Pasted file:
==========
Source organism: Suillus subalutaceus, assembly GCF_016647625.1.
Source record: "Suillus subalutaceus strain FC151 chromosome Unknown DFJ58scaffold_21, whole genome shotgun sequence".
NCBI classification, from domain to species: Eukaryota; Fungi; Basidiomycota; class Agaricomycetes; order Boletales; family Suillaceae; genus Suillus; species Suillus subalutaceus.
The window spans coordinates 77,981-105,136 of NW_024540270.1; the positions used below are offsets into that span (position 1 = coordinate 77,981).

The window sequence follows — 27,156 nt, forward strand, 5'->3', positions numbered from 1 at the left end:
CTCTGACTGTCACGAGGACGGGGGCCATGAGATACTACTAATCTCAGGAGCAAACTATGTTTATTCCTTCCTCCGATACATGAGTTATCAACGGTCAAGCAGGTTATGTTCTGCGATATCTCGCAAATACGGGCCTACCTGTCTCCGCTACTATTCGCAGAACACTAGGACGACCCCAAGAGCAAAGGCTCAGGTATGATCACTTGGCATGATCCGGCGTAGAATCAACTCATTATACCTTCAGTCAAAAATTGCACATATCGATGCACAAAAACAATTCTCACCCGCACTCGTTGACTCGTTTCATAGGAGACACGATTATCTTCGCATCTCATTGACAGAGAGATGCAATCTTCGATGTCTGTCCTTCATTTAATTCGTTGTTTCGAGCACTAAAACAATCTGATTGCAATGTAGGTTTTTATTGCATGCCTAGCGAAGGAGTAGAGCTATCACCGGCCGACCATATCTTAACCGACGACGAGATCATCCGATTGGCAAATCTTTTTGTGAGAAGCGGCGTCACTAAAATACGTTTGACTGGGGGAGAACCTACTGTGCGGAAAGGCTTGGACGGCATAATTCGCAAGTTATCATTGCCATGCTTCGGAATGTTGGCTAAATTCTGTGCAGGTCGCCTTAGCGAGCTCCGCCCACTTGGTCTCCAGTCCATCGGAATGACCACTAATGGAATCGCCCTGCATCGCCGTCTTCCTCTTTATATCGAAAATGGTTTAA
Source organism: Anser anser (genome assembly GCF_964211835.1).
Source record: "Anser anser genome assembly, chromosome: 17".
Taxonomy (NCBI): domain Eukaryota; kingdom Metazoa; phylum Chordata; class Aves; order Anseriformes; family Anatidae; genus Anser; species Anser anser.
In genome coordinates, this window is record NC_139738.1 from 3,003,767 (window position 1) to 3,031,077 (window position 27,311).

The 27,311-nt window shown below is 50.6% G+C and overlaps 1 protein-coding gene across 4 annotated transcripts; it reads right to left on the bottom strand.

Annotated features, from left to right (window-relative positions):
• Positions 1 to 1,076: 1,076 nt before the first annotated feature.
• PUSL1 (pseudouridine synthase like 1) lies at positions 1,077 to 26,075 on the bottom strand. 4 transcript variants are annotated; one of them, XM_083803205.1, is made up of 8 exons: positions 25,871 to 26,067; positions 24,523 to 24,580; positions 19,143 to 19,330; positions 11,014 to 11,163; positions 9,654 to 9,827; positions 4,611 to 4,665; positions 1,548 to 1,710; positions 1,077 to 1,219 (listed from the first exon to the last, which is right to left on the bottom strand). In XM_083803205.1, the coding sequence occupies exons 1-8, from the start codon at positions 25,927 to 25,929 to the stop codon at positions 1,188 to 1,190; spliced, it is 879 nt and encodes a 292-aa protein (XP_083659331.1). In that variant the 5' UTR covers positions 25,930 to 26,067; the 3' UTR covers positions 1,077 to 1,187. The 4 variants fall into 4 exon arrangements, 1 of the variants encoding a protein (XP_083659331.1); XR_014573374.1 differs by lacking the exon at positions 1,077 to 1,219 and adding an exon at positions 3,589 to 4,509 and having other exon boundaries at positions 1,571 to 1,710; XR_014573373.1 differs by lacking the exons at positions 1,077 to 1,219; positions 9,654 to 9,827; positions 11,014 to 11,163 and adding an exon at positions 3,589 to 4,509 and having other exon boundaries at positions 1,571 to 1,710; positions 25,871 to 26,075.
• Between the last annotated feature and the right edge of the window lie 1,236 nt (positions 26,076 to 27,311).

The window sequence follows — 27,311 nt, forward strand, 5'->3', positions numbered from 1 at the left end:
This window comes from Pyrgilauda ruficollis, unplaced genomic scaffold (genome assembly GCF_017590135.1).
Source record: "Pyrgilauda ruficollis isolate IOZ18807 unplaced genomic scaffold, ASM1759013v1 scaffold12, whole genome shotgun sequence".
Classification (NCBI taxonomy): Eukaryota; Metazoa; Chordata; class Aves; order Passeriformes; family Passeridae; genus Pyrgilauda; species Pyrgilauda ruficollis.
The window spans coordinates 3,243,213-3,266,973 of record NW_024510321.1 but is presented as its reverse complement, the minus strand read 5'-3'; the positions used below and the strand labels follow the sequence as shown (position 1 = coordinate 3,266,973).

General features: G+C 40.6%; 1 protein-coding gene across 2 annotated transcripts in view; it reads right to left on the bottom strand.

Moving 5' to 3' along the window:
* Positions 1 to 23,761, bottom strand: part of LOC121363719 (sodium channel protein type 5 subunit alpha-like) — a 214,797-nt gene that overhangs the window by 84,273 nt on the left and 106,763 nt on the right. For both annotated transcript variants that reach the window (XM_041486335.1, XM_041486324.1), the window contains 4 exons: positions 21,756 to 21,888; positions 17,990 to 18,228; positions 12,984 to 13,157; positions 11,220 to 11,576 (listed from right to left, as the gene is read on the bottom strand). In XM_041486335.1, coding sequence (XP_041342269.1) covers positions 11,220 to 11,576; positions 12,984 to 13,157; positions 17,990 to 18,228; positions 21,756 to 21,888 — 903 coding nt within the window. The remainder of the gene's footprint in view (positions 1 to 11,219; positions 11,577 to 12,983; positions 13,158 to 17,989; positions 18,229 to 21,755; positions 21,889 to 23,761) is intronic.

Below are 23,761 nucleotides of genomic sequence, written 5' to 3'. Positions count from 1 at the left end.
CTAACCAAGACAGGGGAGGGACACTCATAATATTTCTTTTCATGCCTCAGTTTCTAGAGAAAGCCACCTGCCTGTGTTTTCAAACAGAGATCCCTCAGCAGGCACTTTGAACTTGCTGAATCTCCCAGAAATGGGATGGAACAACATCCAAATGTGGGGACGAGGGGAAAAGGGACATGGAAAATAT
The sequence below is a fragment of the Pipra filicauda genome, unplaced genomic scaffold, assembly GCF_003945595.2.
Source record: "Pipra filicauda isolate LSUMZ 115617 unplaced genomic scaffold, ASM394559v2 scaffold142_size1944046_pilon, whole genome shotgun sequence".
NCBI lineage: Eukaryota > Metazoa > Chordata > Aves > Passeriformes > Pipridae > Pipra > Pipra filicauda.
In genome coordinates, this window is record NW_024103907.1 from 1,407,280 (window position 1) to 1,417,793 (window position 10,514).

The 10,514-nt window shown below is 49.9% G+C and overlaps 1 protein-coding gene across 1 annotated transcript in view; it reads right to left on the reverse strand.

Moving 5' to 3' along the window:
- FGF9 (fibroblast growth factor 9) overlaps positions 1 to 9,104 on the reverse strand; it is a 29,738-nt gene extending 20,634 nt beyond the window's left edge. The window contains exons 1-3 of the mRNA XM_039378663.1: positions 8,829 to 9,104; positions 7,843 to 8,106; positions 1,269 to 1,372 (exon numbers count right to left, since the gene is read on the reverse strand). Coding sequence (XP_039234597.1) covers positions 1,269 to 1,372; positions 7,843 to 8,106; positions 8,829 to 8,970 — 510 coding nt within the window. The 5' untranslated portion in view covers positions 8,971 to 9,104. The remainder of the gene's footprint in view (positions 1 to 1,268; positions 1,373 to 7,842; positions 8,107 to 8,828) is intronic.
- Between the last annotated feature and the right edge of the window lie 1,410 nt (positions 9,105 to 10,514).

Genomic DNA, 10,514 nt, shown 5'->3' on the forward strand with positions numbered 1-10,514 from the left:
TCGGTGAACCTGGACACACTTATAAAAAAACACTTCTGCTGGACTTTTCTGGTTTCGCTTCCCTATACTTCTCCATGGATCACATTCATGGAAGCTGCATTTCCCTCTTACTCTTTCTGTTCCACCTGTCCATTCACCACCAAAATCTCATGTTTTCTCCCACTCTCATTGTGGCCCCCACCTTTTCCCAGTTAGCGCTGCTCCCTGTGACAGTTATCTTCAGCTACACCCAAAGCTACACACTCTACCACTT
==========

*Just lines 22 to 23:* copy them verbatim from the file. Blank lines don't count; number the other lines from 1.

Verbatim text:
Moving 5' to 3' along the window:
* Positions 1 to 23,761, bottom strand: part of LOC121363719 (sodium channel protein type 5 subunit alpha-like) — a 214,797-nt gene that overhangs the window by 84,273 nt on the left and 106,763 nt on the right. For both annotated transcript variants that reach the window (XM_041486335.1, XM_041486324.1), the window contains 4 exons: positions 21,756 to 21,888; positions 17,990 to 18,228; positions 12,984 to 13,157; positions 11,220 to 11,576 (listed from right to left, as the gene is read on the bottom strand). In XM_041486335.1, coding sequence (XP_041342269.1) covers positions 11,220 to 11,576; positions 12,984 to 13,157; positions 17,990 to 18,228; positions 21,756 to 21,888 — 903 coding nt within the window. The remainder of the gene's footprint in view (positions 1 to 11,219; positions 11,577 to 12,983; positions 13,158 to 17,989; positions 18,229 to 21,755; positions 21,889 to 23,761) is intronic.